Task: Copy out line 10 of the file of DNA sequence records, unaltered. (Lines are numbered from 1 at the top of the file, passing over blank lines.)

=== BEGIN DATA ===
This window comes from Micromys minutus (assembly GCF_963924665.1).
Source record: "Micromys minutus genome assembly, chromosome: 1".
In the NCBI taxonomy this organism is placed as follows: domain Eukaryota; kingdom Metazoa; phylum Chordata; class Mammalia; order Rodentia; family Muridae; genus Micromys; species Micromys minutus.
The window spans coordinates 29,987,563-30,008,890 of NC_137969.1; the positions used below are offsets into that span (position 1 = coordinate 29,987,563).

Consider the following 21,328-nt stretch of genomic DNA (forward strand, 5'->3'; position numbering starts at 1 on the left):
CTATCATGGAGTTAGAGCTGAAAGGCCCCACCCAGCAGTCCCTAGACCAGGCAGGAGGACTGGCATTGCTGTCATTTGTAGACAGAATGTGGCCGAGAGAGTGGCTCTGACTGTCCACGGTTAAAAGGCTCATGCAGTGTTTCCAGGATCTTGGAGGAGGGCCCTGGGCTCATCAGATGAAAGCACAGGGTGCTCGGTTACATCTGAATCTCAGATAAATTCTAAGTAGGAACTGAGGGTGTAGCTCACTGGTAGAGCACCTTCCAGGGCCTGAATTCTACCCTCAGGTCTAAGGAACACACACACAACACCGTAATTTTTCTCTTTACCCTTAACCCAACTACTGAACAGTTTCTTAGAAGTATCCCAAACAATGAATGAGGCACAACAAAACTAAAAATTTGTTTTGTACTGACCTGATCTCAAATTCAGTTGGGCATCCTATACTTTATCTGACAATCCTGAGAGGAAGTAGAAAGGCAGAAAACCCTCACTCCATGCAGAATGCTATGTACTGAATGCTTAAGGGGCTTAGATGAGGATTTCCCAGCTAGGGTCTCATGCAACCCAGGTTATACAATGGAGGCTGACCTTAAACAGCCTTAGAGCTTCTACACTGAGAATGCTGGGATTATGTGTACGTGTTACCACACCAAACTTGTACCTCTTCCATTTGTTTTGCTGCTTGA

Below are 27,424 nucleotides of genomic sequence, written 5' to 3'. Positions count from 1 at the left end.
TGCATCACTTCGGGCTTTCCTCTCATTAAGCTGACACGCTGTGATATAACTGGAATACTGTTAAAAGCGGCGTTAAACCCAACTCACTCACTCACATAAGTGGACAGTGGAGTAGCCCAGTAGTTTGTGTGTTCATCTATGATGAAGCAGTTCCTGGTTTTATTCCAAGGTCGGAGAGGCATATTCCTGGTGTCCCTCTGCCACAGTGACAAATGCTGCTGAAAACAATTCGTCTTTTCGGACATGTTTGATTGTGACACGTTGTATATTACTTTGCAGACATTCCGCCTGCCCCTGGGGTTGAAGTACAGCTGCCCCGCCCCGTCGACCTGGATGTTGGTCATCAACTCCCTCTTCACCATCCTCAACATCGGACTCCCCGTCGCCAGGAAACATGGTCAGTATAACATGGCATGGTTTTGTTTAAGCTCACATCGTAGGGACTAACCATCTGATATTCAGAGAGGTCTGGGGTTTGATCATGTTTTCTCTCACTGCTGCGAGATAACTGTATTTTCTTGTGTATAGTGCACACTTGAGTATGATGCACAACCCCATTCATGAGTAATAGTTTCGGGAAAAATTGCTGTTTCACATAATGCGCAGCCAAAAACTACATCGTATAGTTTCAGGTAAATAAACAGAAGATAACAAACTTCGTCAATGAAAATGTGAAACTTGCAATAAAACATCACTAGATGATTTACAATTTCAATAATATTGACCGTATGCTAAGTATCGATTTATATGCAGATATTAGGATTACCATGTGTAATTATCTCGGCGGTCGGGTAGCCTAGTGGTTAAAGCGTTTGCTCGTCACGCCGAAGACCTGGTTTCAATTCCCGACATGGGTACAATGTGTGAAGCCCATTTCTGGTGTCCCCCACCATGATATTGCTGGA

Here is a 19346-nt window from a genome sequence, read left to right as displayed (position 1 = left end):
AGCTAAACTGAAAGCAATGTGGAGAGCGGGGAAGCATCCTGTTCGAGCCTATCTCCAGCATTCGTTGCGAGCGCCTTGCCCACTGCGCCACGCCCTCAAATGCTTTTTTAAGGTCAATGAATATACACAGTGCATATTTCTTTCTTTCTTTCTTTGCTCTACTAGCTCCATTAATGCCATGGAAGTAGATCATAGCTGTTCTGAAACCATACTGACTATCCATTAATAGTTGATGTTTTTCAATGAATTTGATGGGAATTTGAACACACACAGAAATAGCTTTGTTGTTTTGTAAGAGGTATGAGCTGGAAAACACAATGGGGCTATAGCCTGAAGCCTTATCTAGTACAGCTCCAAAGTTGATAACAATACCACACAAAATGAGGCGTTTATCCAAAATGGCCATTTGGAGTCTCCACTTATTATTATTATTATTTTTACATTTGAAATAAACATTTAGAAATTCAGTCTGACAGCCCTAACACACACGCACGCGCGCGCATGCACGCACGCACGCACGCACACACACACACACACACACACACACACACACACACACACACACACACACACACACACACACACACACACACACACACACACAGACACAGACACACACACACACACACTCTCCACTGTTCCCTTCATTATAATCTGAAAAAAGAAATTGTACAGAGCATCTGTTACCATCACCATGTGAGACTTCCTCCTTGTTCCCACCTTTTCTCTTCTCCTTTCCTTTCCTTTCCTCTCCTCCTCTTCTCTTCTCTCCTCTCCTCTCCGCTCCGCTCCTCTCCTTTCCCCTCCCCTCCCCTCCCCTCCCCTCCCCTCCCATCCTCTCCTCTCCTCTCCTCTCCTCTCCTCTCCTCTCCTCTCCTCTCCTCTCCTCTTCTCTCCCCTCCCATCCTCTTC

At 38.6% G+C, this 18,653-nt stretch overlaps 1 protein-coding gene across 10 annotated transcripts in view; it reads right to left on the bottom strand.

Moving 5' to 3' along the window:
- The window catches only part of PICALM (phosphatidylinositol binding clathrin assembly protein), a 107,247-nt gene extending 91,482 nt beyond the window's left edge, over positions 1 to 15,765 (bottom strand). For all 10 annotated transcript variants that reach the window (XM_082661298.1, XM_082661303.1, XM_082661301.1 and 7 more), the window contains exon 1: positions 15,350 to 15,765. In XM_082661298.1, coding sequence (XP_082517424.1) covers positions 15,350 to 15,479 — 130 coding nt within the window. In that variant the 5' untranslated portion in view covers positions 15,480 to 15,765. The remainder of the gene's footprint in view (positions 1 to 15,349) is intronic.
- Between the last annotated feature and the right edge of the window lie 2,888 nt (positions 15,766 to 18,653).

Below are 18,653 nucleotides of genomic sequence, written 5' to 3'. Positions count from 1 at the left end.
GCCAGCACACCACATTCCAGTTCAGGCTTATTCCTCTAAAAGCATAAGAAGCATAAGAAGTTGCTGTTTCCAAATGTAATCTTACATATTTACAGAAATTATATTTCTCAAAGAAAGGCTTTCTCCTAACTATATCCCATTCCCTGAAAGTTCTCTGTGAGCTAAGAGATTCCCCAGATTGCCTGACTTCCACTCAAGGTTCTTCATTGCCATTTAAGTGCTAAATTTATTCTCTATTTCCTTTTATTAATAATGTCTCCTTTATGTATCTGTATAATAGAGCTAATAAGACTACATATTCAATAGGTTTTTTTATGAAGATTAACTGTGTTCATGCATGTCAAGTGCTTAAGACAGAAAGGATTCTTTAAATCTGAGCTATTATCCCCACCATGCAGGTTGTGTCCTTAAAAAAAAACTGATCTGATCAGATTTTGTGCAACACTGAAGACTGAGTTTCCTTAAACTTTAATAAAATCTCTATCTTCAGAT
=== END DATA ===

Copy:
AGCTAAACTGAAAGCAATGTGGAGAGCGGGGAAGCATCCTGTTCGAGCCTATCTCCAGCATTCGTTGCGAGCGCCTTGCCCACTGCGCCACGCCCTCAAATGCTTTTTTAAGGTCAATGAATATACACAGTGCATATTTCTTTCTTTCTTTCTTTGCTCTACTAGCTCCATTAATGCCATGGAAGTAGATCATAGCTGTTCTGAAACCATACTGACTATCCATTAATAGTTGATGTTTTTCAATGAATTTGATGGGAATTTGAACACACACAGAAATAGCTTTGTTGTTTTGTAAGAGGTATGAGCTGGAAAACACAATGGGGCTATAGCCTGAAGCCTTATCTAGTACAGCTCCAAAGTTGATAACAATACCACACAAAATGAGGCGTTTATCCAAAATGGCCATTTGGAGTCTCCACTTATTATTATTATTATTTTTACATTTGAAATAAACATTTAGAAATTCAGTCTGACAGCCCTAACACACACGCACGCGCGCGCATGCACGCACGCACGCACGCACACACACACACACACACACACACACACACACACACACACACACACACACACACACACACACACACACACACACACACACACAGACACAGACACACACACACACACACTCTCCACTGTTCCCTTCATTATAATCTGAAAAAAGAAATTGTACAGAGCATCTGTTACCATCACCATGTGAGACTTCCTCCTTGTTCCCACCTTTTCTCTTCTCCTTTCCTTTCCTTTCCTCTCCTCCTCTTCTCTTCTCTCCTCTCCTCTCCGCTCCGCTCCTCTCCTTTCCCCTCCCCTCCCCTCCCCTCCCCTCCCCTCCCATCCTCTCCTCTCCTCTCCTCTCCTCTCCTCTCCTCTCCTCTCCTCTCCTCTCCTCTTCTCTCCCCTCCCATCCTCTTC